It’s no secret that most tripods, if not all, are made up of 3 telescopic legs. Some tripods however, extend with either 3 or 4 sections, meaning that there will be 2 or 3 locks, respectively. There are benefits to both 3 and 4 leg sections and you’ll need to outweigh the pro’s and con’s for each depending on your needs as a photographer.
Tripods with 3 leg sections are known to be slightly more stable. They also require less time to unfold to their fullest extent due to the fact that there are less locks to unlock (6 locks compared to 9). One downside to having less leg sections, compared to a tripod of the same height with more, is that each section will be longer, resulting in a significantly larger folded height.
Tripods with 4 leg sections are known to be slightly less stable, only slightly. They require a little extra time to fully unfold (25% longer, no big deal). On the plus side, they are able to be closed to a smaller folded height, making them much more compact for travelling.
Each leg section has it’s own lock so that they don’t accidentally come open during travel, but most importantly so they don’t collapse during use. These locks come in two forms, twist-lock and lever-lock. This basically comes down to personal preference. Though, cheaply made tripods will generally perform better with lever-locks as opposed to twist-locks. While professional tripods are good either way. I’ve used both systems in the past and find that on a decent tripod, twist-locks are the way to go. They are easier to clean and faster to operate.
A lot of higher-end tripods come with detachable and interchangeable feet. Some for indoor use i.e. rubberised caps and some for outdoor use i.e. stainless steel spikes/claws. 9 times out of 10, the rubberised feet that come standard with your tripod will do just fine, but it sure is nice to have the option to change to something with a little more bite if you’re shooting in slippery conditions.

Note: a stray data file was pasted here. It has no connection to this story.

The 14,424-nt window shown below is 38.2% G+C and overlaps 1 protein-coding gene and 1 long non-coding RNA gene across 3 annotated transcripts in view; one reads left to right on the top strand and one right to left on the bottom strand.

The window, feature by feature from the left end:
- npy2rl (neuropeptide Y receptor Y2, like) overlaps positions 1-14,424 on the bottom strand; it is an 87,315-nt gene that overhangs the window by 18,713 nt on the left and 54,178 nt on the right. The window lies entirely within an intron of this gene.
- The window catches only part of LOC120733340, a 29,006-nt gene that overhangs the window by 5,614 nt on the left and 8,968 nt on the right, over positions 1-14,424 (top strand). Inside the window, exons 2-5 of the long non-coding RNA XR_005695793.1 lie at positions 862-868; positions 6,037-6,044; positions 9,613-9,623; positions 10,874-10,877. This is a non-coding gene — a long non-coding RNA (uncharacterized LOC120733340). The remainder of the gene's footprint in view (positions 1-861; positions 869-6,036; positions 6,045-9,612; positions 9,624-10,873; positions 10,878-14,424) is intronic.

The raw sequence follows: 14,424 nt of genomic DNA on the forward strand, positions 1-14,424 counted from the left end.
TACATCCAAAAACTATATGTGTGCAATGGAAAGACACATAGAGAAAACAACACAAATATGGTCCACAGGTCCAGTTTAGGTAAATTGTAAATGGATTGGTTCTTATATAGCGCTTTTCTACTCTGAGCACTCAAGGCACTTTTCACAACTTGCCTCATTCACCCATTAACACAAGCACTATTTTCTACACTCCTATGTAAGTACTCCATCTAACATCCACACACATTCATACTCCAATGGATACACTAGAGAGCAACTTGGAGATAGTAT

Almost all entry level tripods will come with a centre-column. The only real advantage to having a centre column is to give your camera that little extra height. Some will also allow you to push your camera out over the legs, which is actually quite handy for macro work. On the downside though, they can significantly reduce stability as they are far more prone to vibration. For that reason alone I would strongly recommend against getting a tripod with a centre column. They also make it impossible to completely flatten your tripod - which is super handy when shooting at ground level!
You need to ask yourself if a little extra height is more important to you than better vibration control in your tripod. For me, it’s a no brainer. Stability will always win. The reason you buy a tripod in the first place is to keep your camera steady, the introduction of a centre column will only reduce stability, especially when the centre column is extended. If however, you're shooting exclusively at relatively fast shutter speeds and shorter focal lengths, then the stability issues that a centre column presents will be far less noticeable.
If, after all that, you decide you still want a centre column, look into brands that have removable columns or at least shorter posts. That way, down the line, when you realise that they are more of a hindrance than an aid, you are able to remove it.